ATLANTA (CN) — A Georgia federal judge’s award of $1.4 million to rapper Rackboy Cam in a lawsuit accusing a music producer of infringing on the copyright to the 2015 song “Everything Be Lit” was tossed out by a panel of the 11th Circuit on Wednesday.
Citing a legal error concerning service of the lawsuit, a three-judge panel of the Atlanta-based appeals court unanimously overturned a judgment in favor of the New Jersey rapper, whose real name is Anthony Campbell, and sent the case back down to the lower court for further proceedings.
Campbell filed suit in 2018 against music producer June James, Rayshawn Lamar Bennett also known as YFN Lucci, Rakin Hasheem Allen aka “PnB Rock” and Think It’s a Game Records. He claimed their 2016 song “Everyday We Lit” had similar lyrics and hooks to the song he wrote and recorded the previous year.
According to the panel’s decision, a representative of Think It’s a Game Records acknowledged that the songs sounded similar when contacted by Campbell. The label continued to distribute “Everyday We Lit” anyway.
Campbell’s original lawsuit ended in 2018 with the entry of a default judgment against James and Allen due to their failure to respond. In an amended complaint filed one month later, Campbell requested an actual damages award for the first time in the form of all profits derived from the infringing work.
In 2021, Senior U.S. District Court Judge Charles Pannell found in favor of Campbell and prohibited the defendants from publicly performing or distributing their song, which by then had already peaked at number 33 on the Billboard Hot 100 and been certified gold.
Pannell awarded Campbell $1.4 million in profits, prejudgment interest and a perpetual 50% running royalty against future infringement. James appealed the judgment, arguing that it unfairly found he was in partnership with Allen.
In an 11-page decision, the 11th Circuit vacated Pannell’s decision based on Campbell’s failure to serve the amended complaint on James.
The panel sided with arguments presented by James' attorney at a hearing last month, agreeing that the producer was not on notice of the possibility that he could face joint and several liability for the damages request.
The judges objected to Pannell’s finding that the amended complaint was “virtually identical” to the original lawsuit. Pannell wrongly found that Campbell did not have to serve the amended complaint on James, the ruling explains.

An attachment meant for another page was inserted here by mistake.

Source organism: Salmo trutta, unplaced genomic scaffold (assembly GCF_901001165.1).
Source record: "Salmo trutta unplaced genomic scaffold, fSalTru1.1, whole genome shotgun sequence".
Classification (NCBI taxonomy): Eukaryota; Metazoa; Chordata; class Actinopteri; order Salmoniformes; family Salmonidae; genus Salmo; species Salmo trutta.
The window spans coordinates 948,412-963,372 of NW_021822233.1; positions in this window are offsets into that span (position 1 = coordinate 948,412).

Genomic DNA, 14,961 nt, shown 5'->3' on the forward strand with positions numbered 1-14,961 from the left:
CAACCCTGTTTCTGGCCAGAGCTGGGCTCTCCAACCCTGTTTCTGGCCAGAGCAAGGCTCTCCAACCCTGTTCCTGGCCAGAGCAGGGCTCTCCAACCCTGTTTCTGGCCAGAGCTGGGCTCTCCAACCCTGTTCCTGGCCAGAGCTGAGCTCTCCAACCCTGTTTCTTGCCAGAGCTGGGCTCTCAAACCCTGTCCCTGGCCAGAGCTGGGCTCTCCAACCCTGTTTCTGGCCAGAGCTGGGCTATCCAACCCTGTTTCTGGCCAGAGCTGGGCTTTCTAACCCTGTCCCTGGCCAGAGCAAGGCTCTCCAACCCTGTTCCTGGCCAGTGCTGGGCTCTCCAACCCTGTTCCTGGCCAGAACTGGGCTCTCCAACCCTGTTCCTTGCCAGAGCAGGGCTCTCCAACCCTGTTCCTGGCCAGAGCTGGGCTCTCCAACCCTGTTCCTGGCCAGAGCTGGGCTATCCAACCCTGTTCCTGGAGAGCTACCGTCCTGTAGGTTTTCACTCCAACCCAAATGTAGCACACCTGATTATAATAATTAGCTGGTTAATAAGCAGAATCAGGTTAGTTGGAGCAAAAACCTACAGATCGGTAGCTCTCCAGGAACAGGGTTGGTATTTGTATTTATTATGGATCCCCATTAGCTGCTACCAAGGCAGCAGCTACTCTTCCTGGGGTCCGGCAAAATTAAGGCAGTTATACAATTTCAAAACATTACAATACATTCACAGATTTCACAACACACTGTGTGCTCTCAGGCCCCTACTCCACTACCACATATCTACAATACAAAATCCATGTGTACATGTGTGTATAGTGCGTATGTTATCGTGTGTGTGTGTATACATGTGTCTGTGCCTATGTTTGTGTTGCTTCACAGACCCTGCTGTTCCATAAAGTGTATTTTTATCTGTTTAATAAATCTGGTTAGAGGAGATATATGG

The panel found that while the Copyright Act put James on notice that he could be subject to joint and several liability, it did not put him on notice that liability was possible as to actual damages and profits.
“Campbell’s claim for actual damages plus profits, jointly and severally, constituted a new claim for relief. Therefore, under Rule 5, the amended complaint needed to be served on James even though he was in default,” U.S. Circuit Judge Elizabeth Branch, a Donald Trump appointee, wrote on behalf of the panel.
U.S. Circuit Judge Barbara Lagoa, a fellow Trump appointee, wrote separately to concur with the majority opinion and to advise the district court on its next steps.
Lagoa counseled the lower court to reconsider whether awarding both a permanent injunction against future infringement and a running royalty is appropriate.
An attorney for James said she and her client were pleased with the decision.
“We believe the court’s findings are accurate and in accordance with case law and the procedural rules. We are looking forward to the next phase of the litigation process,” attorney Dana Stith-Gray said.
Branch and Lagoa were joined on the panel by U.S. Circuit Judge Charles Wilson, a Bill Clinton appointee.
Read the Top 8
Sign up for the Top 8, a roundup of the day's top stories delivered directly to your inbox Monday through Friday.